American Traders Guide
The USA offers multiple opportunities for those of you engaged or planning to be, involved in any form of day trading. However, there is a fairly stiff set of rules that you must follow if you intend to make this more than just a part-time venture into the world of investment. In respect of that, we strongly recommend that you take a look at FINRA guidelines to establish if you can fulfil their requirements.
Day trading is a very fast-moving occupation with multiple opportunities to trade in stocks, indices, currency pairs and cryptocurrencies, as well as numerous derivatives of those assets. You can have multiple trades running across the world in any 24-hour period, whenever the markets are open. With time differences between the world’s markets, this equates to almost six full days per week.
For anybody, one of the most difficult (and time-consuming) things is finding the right broker. One that suits not only your style of trading and offers the assets you prefer, but does so in a professional manner.
In this article, you will learn:
- Important information about US regulation
- The types of assets day traders can select
- All the facts about fees and tax liability
Traders in The USA
Whenever possible, it is usually best to stick to a broker that is licensed and regulated within your own country. This gives you the maximum amount of security for your investment. In the US it is the Financial Industry Regulatory Authority (FINRA) that is responsible for broker licensing and regulation. There are of course other aspects that are also of prime importance to day traders.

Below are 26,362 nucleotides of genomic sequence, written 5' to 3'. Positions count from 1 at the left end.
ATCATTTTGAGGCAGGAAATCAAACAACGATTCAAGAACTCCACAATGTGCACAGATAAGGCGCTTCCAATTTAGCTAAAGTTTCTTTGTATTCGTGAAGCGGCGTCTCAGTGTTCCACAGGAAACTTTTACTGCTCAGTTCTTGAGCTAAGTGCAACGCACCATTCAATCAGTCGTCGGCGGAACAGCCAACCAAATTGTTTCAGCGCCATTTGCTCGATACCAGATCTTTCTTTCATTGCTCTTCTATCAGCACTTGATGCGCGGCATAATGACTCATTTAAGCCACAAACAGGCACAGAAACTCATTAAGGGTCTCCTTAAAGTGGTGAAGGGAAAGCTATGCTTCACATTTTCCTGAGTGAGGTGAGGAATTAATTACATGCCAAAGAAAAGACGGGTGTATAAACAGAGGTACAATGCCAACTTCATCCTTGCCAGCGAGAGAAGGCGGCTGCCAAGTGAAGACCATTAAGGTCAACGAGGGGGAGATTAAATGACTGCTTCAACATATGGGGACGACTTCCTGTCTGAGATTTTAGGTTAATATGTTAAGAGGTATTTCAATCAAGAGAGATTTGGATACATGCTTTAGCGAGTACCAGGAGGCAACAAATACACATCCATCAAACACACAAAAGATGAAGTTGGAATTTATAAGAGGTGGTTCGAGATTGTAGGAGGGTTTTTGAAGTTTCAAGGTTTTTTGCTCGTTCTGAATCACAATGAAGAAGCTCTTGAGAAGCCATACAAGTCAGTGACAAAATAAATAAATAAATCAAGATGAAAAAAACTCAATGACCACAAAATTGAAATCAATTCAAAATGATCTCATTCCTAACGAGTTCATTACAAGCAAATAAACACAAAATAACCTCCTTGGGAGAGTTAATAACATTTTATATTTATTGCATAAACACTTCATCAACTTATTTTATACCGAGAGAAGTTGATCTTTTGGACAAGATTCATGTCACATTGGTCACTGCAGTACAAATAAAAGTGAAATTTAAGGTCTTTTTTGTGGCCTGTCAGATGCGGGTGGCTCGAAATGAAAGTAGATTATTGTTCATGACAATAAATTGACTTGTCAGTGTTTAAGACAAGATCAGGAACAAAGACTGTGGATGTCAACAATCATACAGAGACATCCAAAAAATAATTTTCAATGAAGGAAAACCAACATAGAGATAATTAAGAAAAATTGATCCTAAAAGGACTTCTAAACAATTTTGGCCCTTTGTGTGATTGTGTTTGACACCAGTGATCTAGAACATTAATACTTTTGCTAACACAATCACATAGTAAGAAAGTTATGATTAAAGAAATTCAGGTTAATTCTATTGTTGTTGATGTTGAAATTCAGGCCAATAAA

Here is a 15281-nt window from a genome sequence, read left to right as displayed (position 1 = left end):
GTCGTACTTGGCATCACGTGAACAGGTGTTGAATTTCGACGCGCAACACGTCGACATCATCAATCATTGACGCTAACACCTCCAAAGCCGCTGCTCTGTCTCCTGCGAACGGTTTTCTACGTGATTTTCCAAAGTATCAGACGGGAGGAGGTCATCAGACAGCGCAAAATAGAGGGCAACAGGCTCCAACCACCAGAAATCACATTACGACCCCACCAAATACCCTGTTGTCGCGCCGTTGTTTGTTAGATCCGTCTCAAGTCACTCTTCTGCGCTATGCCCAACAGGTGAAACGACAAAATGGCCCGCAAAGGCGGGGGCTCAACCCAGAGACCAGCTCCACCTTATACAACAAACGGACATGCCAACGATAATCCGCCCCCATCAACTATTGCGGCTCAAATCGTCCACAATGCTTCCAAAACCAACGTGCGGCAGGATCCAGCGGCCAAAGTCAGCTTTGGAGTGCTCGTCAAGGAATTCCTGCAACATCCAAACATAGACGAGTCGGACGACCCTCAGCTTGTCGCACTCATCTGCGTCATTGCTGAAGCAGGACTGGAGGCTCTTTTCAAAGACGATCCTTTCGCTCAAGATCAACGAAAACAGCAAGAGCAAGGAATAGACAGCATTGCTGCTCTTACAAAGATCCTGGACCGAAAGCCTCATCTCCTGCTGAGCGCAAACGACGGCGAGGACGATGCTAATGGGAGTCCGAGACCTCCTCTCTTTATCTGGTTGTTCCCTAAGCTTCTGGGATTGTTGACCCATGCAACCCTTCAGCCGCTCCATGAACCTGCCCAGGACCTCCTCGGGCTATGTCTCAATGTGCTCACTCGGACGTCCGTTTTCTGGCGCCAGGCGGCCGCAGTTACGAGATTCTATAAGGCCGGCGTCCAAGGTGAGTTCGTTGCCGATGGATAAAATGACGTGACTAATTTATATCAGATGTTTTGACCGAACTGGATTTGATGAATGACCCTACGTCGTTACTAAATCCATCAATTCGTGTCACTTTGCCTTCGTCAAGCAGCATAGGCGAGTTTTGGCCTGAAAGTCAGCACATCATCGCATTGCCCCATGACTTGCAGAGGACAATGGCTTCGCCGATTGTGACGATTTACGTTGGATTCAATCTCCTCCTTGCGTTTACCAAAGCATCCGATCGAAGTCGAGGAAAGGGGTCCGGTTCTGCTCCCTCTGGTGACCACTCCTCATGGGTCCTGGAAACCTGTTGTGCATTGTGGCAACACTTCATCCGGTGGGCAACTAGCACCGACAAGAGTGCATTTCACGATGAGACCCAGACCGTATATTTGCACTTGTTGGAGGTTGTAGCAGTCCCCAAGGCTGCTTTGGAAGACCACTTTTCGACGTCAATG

There are more mobile devices in the US per capita than in any other country in the world, so it almost goes without saying that virtually every broker has some form of mobile access to your account and trading platform. Phone apps are becoming increasingly popular, for both iOS and Android, but some brokers still opt for access via a specially optimised version of their website. If the ability to trade on the move is important to you, make sure that you check the broker’s options.
Deals And Incentives
Brokers are constantly on the lookout for new clients, especially so in the US market, which is particularly competitive. This means that you will often see incentives on offer that may appear very tempting, but when investigated are rarely as good as they first appeared. We always suggest that you are usually best advised to opt for brokers that reward loyal clients with lower fees and better spreads, paired with top-class facilities and service.
Diverse Asset Types
There are many well-known and reliable brokers that offer a huge number of options across the range of assets preferred by day traders. Whilst this ‘one size fits all’ structure may suit you when you first start trading, it may be less suitable in the long run. Quantity is one thing, but if you are looking for quality, then a broker which offers more interesting derivatives, or specialises in a particular type of trading might interest you more. Either way, it is certainly something to bear in mind as you begin to make a shortlist of potential brokers.